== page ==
As in the first chapter, the second chapter follows the thoughts of each character in turn. Everyone’s musings come across as slightly sinister. Dr. Armstrong, for example, arrives at the island and finds it “magical,” and it inspires him to “make plans, fantastic plans”—possibly plans for murder. Tony Marston, in his bath, thinks to himself that he must go through with an unspecified “it,” which could refer to the unpleasant weekend or to acts of violence. Mr. Blore, tying his tie, thinks about the “job” he must do, one that he must not bungle. Macarthur wishes he could “make an excuse and get away. . . . Throw up the whole business.” He could mean either the business of the weekend or the business of crime. Lombard, coming down for dinner, resembles a beast of prey. He thinks that he will enjoy this weekend, perhaps because he will enjoy preying on others. Finally, Emily Brent reads about the just punishment of sinners with tight-lipped satisfaction, perhaps because she plans to punish sinners herself. With these glimpses we begin to distrust the characters, which makes the mystery more intriguing, more difficult to solve, but ultimately more satisfying to uncover.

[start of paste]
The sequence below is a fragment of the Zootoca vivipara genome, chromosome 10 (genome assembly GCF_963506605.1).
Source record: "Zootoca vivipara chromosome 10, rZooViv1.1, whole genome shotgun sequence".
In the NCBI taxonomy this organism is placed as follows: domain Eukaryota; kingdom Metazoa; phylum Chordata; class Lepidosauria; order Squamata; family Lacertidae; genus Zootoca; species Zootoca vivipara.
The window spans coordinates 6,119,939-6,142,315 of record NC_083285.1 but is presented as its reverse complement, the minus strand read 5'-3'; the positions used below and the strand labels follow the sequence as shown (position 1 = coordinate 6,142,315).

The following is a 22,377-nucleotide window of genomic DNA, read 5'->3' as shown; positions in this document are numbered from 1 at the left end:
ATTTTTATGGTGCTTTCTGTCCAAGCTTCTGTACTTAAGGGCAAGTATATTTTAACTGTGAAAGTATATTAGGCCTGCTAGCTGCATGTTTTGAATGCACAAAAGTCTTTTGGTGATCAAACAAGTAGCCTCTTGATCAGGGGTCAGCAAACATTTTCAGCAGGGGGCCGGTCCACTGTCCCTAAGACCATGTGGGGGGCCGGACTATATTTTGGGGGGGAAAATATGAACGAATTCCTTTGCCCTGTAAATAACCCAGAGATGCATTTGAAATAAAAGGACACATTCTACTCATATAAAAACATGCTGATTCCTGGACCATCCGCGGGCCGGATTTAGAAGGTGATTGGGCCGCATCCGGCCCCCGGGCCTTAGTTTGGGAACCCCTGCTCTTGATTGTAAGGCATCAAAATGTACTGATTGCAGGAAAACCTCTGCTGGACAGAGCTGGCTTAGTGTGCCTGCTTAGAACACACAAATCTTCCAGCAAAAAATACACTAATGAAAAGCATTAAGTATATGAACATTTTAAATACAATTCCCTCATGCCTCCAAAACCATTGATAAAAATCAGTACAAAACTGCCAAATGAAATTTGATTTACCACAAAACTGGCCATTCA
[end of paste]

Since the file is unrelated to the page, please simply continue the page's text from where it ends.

This chapter also introduces the “Ten Little Indians” poem, the novel’s dominant motif. The use of a childhood nursery rhyme as a schematic model for the murders is one of the novel’s most artful touches, since it establishes an atmosphere of dread as the childish verses are transformed into an eerie countdown. The playful verses, then, perversely lead toward the “and then there were none” of the novel’s title (the novel’s original title was, in fact, Ten Little Indians). It is significant that Vera is the first to notice the poem, since it ultimately has the strongest psychological impact on her, eventually driving her to hysterics.